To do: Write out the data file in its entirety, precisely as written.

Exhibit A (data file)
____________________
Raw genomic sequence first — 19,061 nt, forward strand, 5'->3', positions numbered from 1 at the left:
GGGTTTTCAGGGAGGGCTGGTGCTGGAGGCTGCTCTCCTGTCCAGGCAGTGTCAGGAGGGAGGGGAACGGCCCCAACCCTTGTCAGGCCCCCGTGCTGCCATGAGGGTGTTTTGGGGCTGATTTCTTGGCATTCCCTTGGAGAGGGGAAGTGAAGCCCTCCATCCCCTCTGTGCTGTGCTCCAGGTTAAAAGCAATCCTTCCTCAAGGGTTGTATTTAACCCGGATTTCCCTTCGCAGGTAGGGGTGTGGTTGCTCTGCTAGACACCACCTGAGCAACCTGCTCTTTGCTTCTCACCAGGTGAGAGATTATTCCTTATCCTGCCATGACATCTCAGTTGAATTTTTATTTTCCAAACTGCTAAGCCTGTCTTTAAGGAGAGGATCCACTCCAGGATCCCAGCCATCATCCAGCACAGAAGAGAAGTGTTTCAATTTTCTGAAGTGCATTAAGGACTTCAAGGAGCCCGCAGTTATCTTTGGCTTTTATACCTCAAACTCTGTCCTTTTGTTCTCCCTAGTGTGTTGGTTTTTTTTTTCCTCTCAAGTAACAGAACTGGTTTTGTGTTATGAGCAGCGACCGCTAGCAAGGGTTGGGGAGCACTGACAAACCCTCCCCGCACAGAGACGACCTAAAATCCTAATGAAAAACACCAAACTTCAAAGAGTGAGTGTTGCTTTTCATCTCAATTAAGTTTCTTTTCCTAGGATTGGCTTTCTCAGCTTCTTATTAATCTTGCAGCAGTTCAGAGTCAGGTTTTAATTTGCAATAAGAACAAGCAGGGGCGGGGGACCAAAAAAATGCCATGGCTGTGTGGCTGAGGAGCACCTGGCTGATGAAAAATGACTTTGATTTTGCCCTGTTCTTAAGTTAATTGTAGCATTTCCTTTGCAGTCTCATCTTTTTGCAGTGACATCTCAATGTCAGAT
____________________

Raw genomic sequence first — 19,061 nt, forward strand, 5'->3', positions numbered from 1 at the left:
GGGTTTTCAGGGAGGGCTGGTGCTGGAGGCTGCTCTCCTGTCCAGGCAGTGTCAGGAGGGAGGGGAACGGCCCCAACCCTTGTCAGGCCCCCGTGCTGCCATGAGGGTGTTTTGGGGCTGATTTCTTGGCATTCCCTTGGAGAGGGGAAGTGAAGCCCTCCATCCCCTCTGTGCTGTGCTCCAGGTTAAAAGCAATCCTTCCTCAAGGGTTGTATTTAACCCGGATTTCCCTTCGCAGGTAGGGGTGTGGTTGCTCTGCTAGACACCACCTGAGCAACCTGCTCTTTGCTTCTCACCAGGTGAGAGATTATTCCTTATCCTGCCATGACATCTCAGTTGAATTTTTATTTTCCAAACTGCTAAGCCTGTCTTTAAGGAGAGGATCCACTCCAGGATCCCAGCCATCATCCAGCACAGAAGAGAAGTGTTTCAATTTTCTGAAGTGCATTAAGGACTTCAAGGAGCCCGCAGTTATCTTTGGCTTTTATACCTCAAACTCTGTCCTTTTGTTCTCCCTAGTGTGTTGGTTTTTTTTTTCCTCTCAAGTAACAGAACTGGTTTTGTGTTATGAGCAGCGACCGCTAGCAAGGGTTGGGGAGCACTGACAAACCCTCCCCGCACAGAGACGACCTAAAATCCTAATGAAAAACACCAAACTTCAAAGAGTGAGTGTTGCTTTTCATCTCAATTAAGTTTCTTTTCCTAGGATTGGCTTTCTCAGCTTCTTATTAATCTTGCAGCAGTTCAGAGTCAGGTTTTAATTTGCAATAAGAACAAGCAGGGGCGGGGGACCAAAAAAATGCCATGGCTGTGTGGCTGAGGAGCACCTGGCTGATGAAAAATGACTTTGATTTTGCCCTGTTCTTAAGTTAATTGTAGCATTTCCTTTGCAGTCTCATCTTTTTGCAGTGACATCTCAATGTCAGAT